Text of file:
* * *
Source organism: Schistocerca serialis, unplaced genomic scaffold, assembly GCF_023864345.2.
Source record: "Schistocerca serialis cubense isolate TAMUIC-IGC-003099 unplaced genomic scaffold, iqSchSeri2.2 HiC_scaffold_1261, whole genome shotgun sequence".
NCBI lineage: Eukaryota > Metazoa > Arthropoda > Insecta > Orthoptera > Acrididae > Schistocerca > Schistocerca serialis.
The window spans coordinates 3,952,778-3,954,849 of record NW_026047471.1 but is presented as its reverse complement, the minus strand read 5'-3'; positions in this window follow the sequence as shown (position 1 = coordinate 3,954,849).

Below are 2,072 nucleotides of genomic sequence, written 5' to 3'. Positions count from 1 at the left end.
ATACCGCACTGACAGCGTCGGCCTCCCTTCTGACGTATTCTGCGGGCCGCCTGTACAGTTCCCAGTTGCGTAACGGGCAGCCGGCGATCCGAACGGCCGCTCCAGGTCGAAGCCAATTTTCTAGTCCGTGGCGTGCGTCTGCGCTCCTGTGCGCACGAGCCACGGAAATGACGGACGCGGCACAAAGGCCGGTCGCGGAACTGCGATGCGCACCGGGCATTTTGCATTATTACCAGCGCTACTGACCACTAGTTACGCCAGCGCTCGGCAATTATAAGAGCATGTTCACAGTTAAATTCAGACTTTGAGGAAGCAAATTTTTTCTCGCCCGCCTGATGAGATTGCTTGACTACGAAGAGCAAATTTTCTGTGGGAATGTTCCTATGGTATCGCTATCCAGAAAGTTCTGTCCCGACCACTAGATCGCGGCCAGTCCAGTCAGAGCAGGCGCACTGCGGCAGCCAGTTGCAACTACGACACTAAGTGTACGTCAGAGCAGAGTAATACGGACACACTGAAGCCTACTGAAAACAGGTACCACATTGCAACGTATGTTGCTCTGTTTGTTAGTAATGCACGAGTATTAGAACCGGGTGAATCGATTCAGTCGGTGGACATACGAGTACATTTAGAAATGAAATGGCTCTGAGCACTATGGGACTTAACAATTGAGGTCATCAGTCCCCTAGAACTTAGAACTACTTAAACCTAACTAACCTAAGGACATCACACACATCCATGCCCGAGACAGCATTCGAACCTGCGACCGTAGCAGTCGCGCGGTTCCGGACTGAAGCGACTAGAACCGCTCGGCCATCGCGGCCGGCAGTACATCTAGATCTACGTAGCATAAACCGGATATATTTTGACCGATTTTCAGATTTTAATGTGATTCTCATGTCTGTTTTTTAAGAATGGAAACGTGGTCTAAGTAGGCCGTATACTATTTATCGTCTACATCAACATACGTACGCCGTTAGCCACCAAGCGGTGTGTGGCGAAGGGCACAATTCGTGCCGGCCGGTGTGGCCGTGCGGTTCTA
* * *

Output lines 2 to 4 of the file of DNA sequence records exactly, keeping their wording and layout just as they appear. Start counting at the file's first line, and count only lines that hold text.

Source record: "Schistocerca serialis cubense isolate TAMUIC-IGC-003099 unplaced genomic scaffold, iqSchSeri2.2 HiC_scaffold_1261, whole genome shotgun sequence".
NCBI lineage: Eukaryota > Metazoa > Arthropoda > Insecta > Orthoptera > Acrididae > Schistocerca > Schistocerca serialis.
The window spans coordinates 3,952,778-3,954,849 of record NW_026047471.1 but is presented as its reverse complement, the minus strand read 5'-3'; positions in this window follow the sequence as shown (position 1 = coordinate 3,954,849).